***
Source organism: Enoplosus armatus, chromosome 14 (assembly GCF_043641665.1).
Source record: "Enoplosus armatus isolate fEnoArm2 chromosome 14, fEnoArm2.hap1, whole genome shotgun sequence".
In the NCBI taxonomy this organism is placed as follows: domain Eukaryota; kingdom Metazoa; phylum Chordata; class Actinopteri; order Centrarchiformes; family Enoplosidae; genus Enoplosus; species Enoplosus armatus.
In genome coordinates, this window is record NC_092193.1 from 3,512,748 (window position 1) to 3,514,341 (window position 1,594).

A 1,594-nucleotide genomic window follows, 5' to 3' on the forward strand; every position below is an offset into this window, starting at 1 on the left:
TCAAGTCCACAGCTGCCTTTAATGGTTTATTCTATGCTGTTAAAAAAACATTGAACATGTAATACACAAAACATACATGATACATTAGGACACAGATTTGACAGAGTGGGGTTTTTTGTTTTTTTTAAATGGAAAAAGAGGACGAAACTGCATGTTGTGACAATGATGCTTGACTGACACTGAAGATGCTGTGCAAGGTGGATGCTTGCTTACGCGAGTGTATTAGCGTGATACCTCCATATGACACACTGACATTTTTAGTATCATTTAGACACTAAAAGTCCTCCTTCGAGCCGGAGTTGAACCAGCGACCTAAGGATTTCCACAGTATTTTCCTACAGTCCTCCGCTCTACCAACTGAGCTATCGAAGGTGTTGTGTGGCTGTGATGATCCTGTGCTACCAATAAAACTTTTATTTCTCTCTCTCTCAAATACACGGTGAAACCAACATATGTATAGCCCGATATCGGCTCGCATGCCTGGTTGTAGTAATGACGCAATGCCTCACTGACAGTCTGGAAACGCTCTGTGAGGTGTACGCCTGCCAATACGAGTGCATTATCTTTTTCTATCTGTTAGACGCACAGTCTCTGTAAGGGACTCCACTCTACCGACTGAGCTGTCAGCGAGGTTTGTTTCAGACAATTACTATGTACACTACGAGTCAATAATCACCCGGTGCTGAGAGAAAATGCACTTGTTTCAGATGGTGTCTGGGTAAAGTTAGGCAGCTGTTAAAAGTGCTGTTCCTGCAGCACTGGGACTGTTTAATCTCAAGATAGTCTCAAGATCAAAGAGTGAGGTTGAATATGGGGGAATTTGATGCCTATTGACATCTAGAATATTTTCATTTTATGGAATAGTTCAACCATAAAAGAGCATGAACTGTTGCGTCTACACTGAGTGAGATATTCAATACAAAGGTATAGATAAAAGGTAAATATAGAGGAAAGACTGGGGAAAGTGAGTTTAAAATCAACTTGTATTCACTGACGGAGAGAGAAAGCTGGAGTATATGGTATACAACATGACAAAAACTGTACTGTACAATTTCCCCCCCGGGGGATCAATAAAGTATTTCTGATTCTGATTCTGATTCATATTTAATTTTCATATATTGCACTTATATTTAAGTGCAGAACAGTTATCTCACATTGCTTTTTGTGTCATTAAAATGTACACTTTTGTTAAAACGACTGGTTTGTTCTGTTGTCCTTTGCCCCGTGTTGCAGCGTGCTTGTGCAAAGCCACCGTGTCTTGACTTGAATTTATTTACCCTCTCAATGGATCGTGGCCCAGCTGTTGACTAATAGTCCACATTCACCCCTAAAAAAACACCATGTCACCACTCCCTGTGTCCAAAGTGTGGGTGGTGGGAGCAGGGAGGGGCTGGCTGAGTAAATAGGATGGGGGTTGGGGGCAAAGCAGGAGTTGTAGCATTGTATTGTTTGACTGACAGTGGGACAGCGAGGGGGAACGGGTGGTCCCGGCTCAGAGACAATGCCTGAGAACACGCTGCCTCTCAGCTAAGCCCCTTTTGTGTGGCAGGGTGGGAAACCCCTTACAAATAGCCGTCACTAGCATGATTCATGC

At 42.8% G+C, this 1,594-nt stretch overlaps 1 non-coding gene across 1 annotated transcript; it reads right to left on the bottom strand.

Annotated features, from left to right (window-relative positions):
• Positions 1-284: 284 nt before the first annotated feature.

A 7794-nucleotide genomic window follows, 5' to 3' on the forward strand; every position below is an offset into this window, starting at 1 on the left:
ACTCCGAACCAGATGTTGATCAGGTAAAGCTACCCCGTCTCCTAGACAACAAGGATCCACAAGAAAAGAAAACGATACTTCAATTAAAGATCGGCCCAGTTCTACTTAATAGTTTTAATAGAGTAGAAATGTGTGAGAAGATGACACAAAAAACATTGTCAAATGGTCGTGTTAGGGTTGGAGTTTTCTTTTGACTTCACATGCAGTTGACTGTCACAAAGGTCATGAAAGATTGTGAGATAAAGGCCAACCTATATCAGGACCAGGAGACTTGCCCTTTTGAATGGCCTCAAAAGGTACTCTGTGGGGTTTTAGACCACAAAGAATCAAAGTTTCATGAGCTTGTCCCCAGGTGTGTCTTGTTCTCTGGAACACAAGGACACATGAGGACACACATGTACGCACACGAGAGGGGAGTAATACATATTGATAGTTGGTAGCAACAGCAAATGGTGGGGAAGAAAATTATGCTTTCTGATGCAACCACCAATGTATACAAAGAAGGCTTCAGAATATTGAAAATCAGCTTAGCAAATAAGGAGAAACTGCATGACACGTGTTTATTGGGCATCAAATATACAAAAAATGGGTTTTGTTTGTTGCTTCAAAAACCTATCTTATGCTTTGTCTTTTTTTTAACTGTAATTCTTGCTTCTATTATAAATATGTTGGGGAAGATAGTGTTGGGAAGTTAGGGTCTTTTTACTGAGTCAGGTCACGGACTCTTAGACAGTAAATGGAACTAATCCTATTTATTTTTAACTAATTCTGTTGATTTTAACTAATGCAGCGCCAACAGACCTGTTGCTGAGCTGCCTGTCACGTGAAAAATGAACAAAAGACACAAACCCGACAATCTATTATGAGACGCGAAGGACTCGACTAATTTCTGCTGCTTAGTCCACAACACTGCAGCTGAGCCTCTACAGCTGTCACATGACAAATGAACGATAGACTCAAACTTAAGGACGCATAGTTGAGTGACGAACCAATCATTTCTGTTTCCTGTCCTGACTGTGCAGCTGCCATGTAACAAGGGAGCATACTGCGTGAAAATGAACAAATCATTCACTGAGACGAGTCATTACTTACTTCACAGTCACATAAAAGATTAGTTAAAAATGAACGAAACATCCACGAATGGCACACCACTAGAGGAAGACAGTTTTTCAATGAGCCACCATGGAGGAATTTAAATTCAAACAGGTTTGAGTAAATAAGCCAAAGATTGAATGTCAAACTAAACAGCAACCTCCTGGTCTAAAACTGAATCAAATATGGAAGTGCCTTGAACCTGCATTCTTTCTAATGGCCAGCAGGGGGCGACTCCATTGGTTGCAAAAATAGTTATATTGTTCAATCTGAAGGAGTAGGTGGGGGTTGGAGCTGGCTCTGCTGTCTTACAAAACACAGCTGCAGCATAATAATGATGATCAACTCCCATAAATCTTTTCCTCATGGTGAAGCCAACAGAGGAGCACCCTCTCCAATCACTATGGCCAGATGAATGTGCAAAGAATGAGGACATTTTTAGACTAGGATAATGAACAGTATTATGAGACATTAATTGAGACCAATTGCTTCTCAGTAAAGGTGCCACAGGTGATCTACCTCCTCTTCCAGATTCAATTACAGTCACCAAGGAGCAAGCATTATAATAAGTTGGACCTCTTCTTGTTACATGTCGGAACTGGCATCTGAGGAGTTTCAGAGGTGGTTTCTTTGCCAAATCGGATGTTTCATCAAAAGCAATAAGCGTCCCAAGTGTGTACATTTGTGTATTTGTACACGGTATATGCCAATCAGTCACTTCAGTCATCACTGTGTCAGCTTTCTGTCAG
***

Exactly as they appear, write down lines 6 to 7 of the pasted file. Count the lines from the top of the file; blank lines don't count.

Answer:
TCAAGTCCACAGCTGCCTTTAATGGTTTATTCTATGCTGTTAAAAAAACATTGAACATGTAATACACAAAACATACATGATACATTAGGACACAGATTTGACAGAGTGGGGTTTTTTGTTTTTTTTAAATGGAAAAAGAGGACGAAACTGCATGTTGTGACAATGATGCTTGACTGACACTGAAGATGCTGTGCAAGGTGGATGCTTGCTTACGCGAGTGTATTAGCGTGATACCTCCATATGACACACTGACATTTTTAGTATCATTTAGACACTAAAAGTCCTCCTTCGAGCCGGAGTTGAACCAGCGACCTAAGGATTTCCACAGTATTTTCCTACAGTCCTCCGCTCTACCAACTGAGCTATCGAAGGTGTTGTGTGGCTGTGATGATCCTGTGCTACCAATAAAACTTTTATTTCTCTCTCTCTCAAATACACGGTGAAACCAACATATGTATAGCCCGATATCGGCTCGCATGCCTGGTTGTAGTAATGACGCAATGCCTCACTGACAGTCTGGAAACGCTCTGTGAGGTGTACGCCTGCCAATACGAGTGCATTATCTTTTTCTATCTGTTAGACGCACAGTCTCTGTAAGGGACTCCACTCTACCGACTGAGCTGTCAGCGAGGTTTGTTTCAGACAATTACTATGTACACTACGAGTCAATAATCACCCGGTGCTGAGAGAAAATGCACTTGTTTCAGATGGTGTCTGGGTAAAGTTAGGCAGCTGTTAAAAGTGCTGTTCCTGCAGCACTGGGACTGTTTAATCTCAAGATAGTCTCAAGATCAAAGAGTGAGGTTGAATATGGGGGAATTTGATGCCTATTGACATCTAGAATATTTTCATTTTATGGAATAGTTCAACCATAAAAGAGCATGAACTGTTGCGTCTACACTGAGTGAGATATTCAATACAAAGGTATAGATAAAAGGTAAATATAGAGGAAAGACTGGGGAAAGTGAGTTTAAAATCAACTTGTATTCACTGACGGAGAGAGAAAGCTGGAGTATATGGTATACAACATGACAAAAACTGTACTGTACAATTTCCCCCCCGGGGGATCAATAAAGTATTTCTGATTCTGATTCTGATTCATATTTAATTTTCATATATTGCACTTATATTTAAGTGCAGAACAGTTATCTCACATTGCTTTTTGTGTCATTAAAATGTACACTTTTGTTAAAACGACTGGTTTGTTCTGTTGTCCTTTGCCCCGTGTTGCAGCGTGCTTGTGCAAAGCCACCGTGTCTTGACTTGAATTTATTTACCCTCTCAATGGATCGTGGCCCAGCTGTTGACTAATAGTCCACATTCACCCCTAAAAAAACACCATGTCACCACTCCCTGTGTCCAAAGTGTGGGTGGTGGGAGCAGGGAGGGGCTGGCTGAGTAAATAGGATGGGGGTTGGGGGCAAAGCAGGAGTTGTAGCATTGTATTGTTTGACTGACAGTGGGACAGCGAGGGGGAACGGGTGGTCCCGGCTCAGAGACAATGCCTGAGAACACGCTGCCTCTCAGCTAAGCCCCTTTTGTGTGGCAGGGTGGGAAACCCCTTACAAATAGCCGTCACTAGCATGATTCATGC

At 42.8% G+C, this 1,594-nt stretch overlaps 1 non-coding gene across 1 annotated transcript; it reads right to left on the bottom strand.